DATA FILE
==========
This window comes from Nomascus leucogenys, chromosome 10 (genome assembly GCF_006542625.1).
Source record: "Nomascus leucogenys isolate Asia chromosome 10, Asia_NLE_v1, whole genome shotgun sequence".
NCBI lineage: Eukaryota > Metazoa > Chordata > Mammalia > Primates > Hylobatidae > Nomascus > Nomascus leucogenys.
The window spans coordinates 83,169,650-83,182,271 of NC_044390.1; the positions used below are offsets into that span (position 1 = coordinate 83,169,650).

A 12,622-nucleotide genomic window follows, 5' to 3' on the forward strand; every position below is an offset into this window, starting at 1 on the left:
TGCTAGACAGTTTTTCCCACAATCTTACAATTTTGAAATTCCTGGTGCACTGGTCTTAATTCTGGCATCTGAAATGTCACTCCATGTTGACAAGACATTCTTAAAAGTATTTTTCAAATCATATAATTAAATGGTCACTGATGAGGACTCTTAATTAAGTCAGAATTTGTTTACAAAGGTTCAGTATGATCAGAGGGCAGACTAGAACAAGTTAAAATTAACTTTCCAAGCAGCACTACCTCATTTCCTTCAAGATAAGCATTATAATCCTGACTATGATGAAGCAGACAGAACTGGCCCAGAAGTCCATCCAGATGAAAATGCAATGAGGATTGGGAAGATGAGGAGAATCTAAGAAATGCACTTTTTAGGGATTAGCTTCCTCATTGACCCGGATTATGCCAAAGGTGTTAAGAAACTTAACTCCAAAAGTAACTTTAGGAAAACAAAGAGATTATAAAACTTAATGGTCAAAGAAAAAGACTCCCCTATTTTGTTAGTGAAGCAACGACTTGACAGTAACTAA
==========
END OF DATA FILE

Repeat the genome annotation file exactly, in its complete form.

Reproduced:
This window comes from Nomascus leucogenys, chromosome 10 (genome assembly GCF_006542625.1).
Source record: "Nomascus leucogenys isolate Asia chromosome 10, Asia_NLE_v1, whole genome shotgun sequence".
NCBI lineage: Eukaryota > Metazoa > Chordata > Mammalia > Primates > Hylobatidae > Nomascus > Nomascus leucogenys.
The window spans coordinates 83,169,650-83,182,271 of NC_044390.1; the positions used below are offsets into that span (position 1 = coordinate 83,169,650).

A 12,622-nucleotide genomic window follows, 5' to 3' on the forward strand; every position below is an offset into this window, starting at 1 on the left:
TGCTAGACAGTTTTTCCCACAATCTTACAATTTTGAAATTCCTGGTGCACTGGTCTTAATTCTGGCATCTGAAATGTCACTCCATGTTGACAAGACATTCTTAAAAGTATTTTTCAAATCATATAATTAAATGGTCACTGATGAGGACTCTTAATTAAGTCAGAATTTGTTTACAAAGGTTCAGTATGATCAGAGGGCAGACTAGAACAAGTTAAAATTAACTTTCCAAGCAGCACTACCTCATTTCCTTCAAGATAAGCATTATAATCCTGACTATGATGAAGCAGACAGAACTGGCCCAGAAGTCCATCCAGATGAAAATGCAATGAGGATTGGGAAGATGAGGAGAATCTAAGAAATGCACTTTTTAGGGATTAGCTTCCTCATTGACCCGGATTATGCCAAAGGTGTTAAGAAACTTAACTCCAAAAGTAACTTTAGGAAAACAAAGAGATTATAAAACTTAATGGTCAAAGAAAAAGACTCCCCTATTTTGTTAGTGAAGCAACGACTTGACAGTAACTAA